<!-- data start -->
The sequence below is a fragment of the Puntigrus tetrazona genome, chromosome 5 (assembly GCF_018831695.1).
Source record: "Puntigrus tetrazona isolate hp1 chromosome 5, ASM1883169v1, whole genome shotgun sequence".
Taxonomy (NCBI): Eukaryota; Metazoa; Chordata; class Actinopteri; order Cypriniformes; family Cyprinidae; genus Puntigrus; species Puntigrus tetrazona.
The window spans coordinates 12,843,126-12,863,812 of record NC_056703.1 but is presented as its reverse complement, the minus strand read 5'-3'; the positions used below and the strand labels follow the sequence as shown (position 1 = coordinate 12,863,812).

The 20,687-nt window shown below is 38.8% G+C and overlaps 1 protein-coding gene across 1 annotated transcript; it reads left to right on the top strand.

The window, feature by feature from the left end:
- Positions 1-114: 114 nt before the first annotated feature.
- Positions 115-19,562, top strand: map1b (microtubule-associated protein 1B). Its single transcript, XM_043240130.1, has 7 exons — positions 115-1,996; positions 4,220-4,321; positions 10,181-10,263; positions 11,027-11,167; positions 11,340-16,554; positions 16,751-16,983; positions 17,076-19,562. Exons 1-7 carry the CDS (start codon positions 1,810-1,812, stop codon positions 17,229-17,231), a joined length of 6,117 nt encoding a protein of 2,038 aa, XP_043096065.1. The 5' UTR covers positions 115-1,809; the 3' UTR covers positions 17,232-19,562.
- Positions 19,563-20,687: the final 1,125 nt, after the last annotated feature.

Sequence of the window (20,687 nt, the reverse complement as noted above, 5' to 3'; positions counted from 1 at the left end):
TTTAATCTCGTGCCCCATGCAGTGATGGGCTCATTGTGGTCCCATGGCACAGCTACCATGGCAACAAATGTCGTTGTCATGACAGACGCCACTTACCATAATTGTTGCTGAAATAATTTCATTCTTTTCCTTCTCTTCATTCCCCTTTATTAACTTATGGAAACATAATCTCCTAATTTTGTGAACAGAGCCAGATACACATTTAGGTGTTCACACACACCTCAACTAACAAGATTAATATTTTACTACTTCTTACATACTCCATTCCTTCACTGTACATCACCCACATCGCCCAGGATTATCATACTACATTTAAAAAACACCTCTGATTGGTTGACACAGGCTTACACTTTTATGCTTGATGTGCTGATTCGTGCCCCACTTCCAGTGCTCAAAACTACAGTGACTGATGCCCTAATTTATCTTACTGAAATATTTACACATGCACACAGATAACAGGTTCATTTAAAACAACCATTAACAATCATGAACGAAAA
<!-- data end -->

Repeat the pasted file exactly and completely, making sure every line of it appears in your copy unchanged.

The sequence below is a fragment of the Puntigrus tetrazona genome, chromosome 5 (assembly GCF_018831695.1).
Source record: "Puntigrus tetrazona isolate hp1 chromosome 5, ASM1883169v1, whole genome shotgun sequence".
Taxonomy (NCBI): Eukaryota; Metazoa; Chordata; class Actinopteri; order Cypriniformes; family Cyprinidae; genus Puntigrus; species Puntigrus tetrazona.
The window spans coordinates 12,843,126-12,863,812 of record NC_056703.1 but is presented as its reverse complement, the minus strand read 5'-3'; the positions used below and the strand labels follow the sequence as shown (position 1 = coordinate 12,863,812).

The 20,687-nt window shown below is 38.8% G+C and overlaps 1 protein-coding gene across 1 annotated transcript; it reads left to right on the top strand.

The window, feature by feature from the left end:
- Positions 1-114: 114 nt before the first annotated feature.
- Positions 115-19,562, top strand: map1b (microtubule-associated protein 1B). Its single transcript, XM_043240130.1, has 7 exons — positions 115-1,996; positions 4,220-4,321; positions 10,181-10,263; positions 11,027-11,167; positions 11,340-16,554; positions 16,751-16,983; positions 17,076-19,562. Exons 1-7 carry the CDS (start codon positions 1,810-1,812, stop codon positions 17,229-17,231), a joined length of 6,117 nt encoding a protein of 2,038 aa, XP_043096065.1. The 5' UTR covers positions 115-1,809; the 3' UTR covers positions 17,232-19,562.
- Positions 19,563-20,687: the final 1,125 nt, after the last annotated feature.

Sequence of the window (20,687 nt, the reverse complement as noted above, 5' to 3'; positions counted from 1 at the left end):
TTTAATCTCGTGCCCCATGCAGTGATGGGCTCATTGTGGTCCCATGGCACAGCTACCATGGCAACAAATGTCGTTGTCATGACAGACGCCACTTACCATAATTGTTGCTGAAATAATTTCATTCTTTTCCTTCTCTTCATTCCCCTTTATTAACTTATGGAAACATAATCTCCTAATTTTGTGAACAGAGCCAGATACACATTTAGGTGTTCACACACACCTCAACTAACAAGATTAATATTTTACTACTTCTTACATACTCCATTCCTTCACTGTACATCACCCACATCGCCCAGGATTATCATACTACATTTAAAAAACACCTCTGATTGGTTGACACAGGCTTACACTTTTATGCTTGATGTGCTGATTCGTGCCCCACTTCCAGTGCTCAAAACTACAGTGACTGATGCCCTAATTTATCTTACTGAAATATTTACACATGCACACAGATAACAGGTTCATTTAAAACAACCATTAACAATCATGAACGAAAA